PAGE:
Bees , bird species in N-E affected due to radiation from mobile towers

CHENNAI: The ministry for environment and forests has commissioned a vital three-month study to understand the impact of mobile phone tower radiation on birds and insects in the wake of disappearin

The Ministry of Environment and Forests has ordered another study on the impact of electromagnetic radiation from cell phone towers on avian population.

NEW DELHI: Disposed paper cups outside juice and coffee shops could be behind the India's Colony collapse Disaster (CCD) disappearing honey bee population that pollinate 80% of all crops.

Tropical South America is rich in different groups of pollinators, but the biotic and abiotic factors determining the geographical distribution of their species richness are poorly understood. We analyzed the species richness of three groups of pollinators (bees and wasps, butterflies, hummingbirds) in six tropical forests in the Bolivian lowlands along a gradient of climatic seasonality and precipitation ranging from 410 mm to 6250 mm.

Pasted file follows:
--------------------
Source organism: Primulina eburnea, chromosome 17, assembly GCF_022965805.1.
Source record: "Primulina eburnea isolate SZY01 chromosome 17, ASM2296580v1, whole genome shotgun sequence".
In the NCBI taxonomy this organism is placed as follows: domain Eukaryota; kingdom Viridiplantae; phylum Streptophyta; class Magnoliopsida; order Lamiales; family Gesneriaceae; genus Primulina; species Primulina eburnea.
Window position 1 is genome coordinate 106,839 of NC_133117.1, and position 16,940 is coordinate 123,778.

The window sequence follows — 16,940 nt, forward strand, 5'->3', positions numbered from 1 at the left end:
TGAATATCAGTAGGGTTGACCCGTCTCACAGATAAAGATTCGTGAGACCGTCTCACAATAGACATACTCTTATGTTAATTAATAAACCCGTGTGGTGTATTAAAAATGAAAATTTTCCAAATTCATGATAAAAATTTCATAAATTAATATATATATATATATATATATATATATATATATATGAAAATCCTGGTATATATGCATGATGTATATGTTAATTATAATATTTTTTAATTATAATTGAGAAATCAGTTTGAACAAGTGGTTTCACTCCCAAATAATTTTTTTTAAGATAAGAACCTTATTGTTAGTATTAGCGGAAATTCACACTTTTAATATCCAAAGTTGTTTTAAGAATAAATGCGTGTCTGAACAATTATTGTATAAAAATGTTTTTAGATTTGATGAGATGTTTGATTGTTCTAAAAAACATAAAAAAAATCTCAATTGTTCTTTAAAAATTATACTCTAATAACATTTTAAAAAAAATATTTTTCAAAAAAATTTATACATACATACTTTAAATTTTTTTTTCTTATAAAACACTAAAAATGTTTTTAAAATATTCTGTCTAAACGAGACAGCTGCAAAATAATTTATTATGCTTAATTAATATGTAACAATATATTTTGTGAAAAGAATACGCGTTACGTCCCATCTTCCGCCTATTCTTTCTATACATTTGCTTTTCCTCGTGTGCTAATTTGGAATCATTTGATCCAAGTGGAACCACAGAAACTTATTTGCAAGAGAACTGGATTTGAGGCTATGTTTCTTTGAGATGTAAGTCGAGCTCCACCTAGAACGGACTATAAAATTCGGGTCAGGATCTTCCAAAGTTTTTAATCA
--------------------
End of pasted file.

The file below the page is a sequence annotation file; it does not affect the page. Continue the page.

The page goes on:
AHMEDABAD: An environment and forests' ministry study has blamed electromagnetic radiation (EMR) from communication towers for the declining numbers of sparrows and bees.

This report on impacts of communication towers on wildlife including birds and bees submitted to MoEF warns of harmful radiation and recommends special laws to protect urban flora & fauna from threats radiation emerging from mobile towers.

They are the Earth’s pollinators.

A survey of bumblebees in North America provides unequivocal evidence that four previously common and abundant species have undergone recent and widespread population collapse. Various explanations remain possible.

nsect pollinator abundance, in particular that of bees, has been shown to be high where there is a super-abundance of floral resources; for example in association with mass-flowering crops and also in gardens where flowering plants are often densely planted. Since land management affects pollinator numbers, it is also likely to affect the resultant pollination of plants growing in these habitats.